Interview With Jack W. Hendry

From the interview with Jack W. Hendry of Bremerton, WA conducted by phone from the Fort Worden History Center on February 10, 2004 by Patience Rogge.  Mr. Hendry served in the U.S. Army 248th Coast Artillery G Battery and the 749th Military Police Battalion during World War II.  He had drawn the first draft number in Bremerton and was drafted on January 28, 1941. Here he describes his duties during his early days at Fort Worden:

“I was assigned to G Battery, which is a search light section of the 248th Coast Artillery.  My training part would be in the old balloon hangar, where we had search lights, power plants, sound locators, etc. We did our drill and we had to know all the parts of all the search lights and how to polish and clean it up and everything.  We’d be out as late as 10 o’clock or later because it didn’t get dark in the summertime.  We’d get quite a late start, but we still had to get up and report to duty at 5:45, regular Army time.”

In response to a question about the daily routine:

“We had to learn how to haul the search lights around and to learn about the planes they sent over for us to check on.  If we shined on them too long, they couldn’t see their instruments inside the plane.  On Fridays, we usually went on a hike in the area for five miles or more and we took all of our equipment.  Each outfit or battery would come marching in while we all stuck together.  We had a fellow who played the bagpipes and the snare drum and we’d always come back in marching like a bunch of Scotsmen.”

Other Fort Worden memories:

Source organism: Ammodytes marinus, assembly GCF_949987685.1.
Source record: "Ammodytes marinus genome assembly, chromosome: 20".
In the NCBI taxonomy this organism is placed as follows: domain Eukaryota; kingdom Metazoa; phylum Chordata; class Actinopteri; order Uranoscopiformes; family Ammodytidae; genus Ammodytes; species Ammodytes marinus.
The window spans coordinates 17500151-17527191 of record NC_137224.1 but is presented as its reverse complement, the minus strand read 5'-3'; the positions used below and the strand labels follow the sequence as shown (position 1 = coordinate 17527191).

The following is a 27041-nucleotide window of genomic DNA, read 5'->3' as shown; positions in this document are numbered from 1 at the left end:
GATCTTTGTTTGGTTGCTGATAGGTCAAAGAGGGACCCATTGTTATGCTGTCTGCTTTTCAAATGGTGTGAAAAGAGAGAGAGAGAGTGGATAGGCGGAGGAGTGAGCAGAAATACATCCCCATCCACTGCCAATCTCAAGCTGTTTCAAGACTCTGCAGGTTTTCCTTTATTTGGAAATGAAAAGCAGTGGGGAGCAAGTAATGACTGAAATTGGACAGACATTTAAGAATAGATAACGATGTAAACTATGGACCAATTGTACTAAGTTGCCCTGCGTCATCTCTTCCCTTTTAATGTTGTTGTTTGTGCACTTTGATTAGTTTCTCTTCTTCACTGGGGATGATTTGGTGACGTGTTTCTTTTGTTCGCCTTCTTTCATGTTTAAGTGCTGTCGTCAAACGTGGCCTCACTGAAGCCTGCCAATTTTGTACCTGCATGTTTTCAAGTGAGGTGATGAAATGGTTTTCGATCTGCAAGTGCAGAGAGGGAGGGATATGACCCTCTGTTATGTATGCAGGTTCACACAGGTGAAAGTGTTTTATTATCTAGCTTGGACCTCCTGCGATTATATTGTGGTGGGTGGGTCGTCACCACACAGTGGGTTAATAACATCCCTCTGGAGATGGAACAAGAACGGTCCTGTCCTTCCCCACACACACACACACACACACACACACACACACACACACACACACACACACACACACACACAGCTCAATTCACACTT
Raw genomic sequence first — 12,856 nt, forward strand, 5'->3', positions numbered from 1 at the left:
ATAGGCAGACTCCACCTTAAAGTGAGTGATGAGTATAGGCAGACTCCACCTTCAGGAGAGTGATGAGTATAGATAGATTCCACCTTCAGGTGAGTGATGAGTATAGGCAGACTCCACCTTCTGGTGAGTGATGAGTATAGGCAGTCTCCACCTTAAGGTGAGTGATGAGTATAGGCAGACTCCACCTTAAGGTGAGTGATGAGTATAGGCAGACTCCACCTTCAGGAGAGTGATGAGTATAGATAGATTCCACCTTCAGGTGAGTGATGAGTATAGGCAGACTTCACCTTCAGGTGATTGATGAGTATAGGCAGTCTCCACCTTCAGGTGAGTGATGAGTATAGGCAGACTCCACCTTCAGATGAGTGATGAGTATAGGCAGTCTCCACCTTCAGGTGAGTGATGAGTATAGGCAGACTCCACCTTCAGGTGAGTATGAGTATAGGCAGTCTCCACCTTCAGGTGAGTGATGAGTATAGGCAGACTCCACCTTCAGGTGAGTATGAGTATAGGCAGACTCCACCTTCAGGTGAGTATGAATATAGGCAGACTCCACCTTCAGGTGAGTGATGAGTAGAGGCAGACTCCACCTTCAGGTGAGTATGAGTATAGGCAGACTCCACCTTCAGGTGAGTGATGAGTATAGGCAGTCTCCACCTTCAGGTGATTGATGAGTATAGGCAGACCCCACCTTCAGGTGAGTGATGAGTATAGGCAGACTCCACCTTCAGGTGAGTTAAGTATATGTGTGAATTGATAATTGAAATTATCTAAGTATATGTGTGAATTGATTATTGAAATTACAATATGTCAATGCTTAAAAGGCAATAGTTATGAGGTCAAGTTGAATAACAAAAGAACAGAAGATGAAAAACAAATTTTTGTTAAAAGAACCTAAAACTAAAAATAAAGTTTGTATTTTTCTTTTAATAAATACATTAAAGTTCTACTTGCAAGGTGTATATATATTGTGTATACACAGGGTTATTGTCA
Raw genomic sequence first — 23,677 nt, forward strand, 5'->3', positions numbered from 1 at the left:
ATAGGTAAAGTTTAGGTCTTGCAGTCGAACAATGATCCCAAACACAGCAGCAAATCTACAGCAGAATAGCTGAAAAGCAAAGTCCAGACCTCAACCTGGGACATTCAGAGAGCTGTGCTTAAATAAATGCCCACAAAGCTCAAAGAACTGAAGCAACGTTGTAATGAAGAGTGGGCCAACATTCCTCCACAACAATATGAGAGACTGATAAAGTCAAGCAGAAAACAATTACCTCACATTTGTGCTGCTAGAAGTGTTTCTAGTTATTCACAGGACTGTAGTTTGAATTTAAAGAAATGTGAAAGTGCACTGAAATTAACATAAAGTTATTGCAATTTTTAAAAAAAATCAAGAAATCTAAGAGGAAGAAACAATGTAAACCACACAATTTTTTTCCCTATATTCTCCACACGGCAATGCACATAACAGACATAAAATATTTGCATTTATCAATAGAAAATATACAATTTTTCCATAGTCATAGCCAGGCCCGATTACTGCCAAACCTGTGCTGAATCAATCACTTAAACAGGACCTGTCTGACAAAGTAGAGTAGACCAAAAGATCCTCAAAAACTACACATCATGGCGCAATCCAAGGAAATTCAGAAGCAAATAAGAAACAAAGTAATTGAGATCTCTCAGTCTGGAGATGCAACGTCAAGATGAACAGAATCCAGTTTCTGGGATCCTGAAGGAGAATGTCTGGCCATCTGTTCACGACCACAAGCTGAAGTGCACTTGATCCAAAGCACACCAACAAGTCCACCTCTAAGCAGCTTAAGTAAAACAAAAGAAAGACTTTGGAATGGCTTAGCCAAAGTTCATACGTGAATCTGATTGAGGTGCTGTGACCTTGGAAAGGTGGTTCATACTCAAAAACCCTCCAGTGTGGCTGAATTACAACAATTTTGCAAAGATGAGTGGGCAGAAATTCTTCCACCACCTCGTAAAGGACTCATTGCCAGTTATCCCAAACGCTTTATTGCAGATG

“They used to have machine gun practice on airplanes.  They flew in from Payne Field and they towed a target behind them.  It wasn’t very long after that they decided against it, because when they got back to Payne Field they found bullet holes in the tail section.”

“We had a Supply Sergeant.  Just after war was declared, he figured they didn’t have to keep any records because the war was on.  So he threw all his records out in the street.  The Captain came by and saw that and said, ‘Hey, pick all that stuff up and you keep your records up to date.”

“Before I left Fort Worden (He was shipped to San Luis Obispo to join the 749th) we used to feed the fellows in the field.  They had a 4 by 4 truck with fuel stoves in the back end and I used to cook pancakes.  When you went down the road, you’d start to pour them.  They’d be two inches wide on one end and a foot long.  Everybody got a warm breakfast and we also served a stew so they’d have a hot meal during the day.

I had some dental work done while at Fort Worden.  The dentist was at the hospital and he had a foot powered drill. His assistant ran the power for it by pumping pedals like he was on a bicycle.  The dentist drilled it all out and said, ‘You should have this in gold.’ So he gave me a gold foil filling, which he hammered in with a mallet.”

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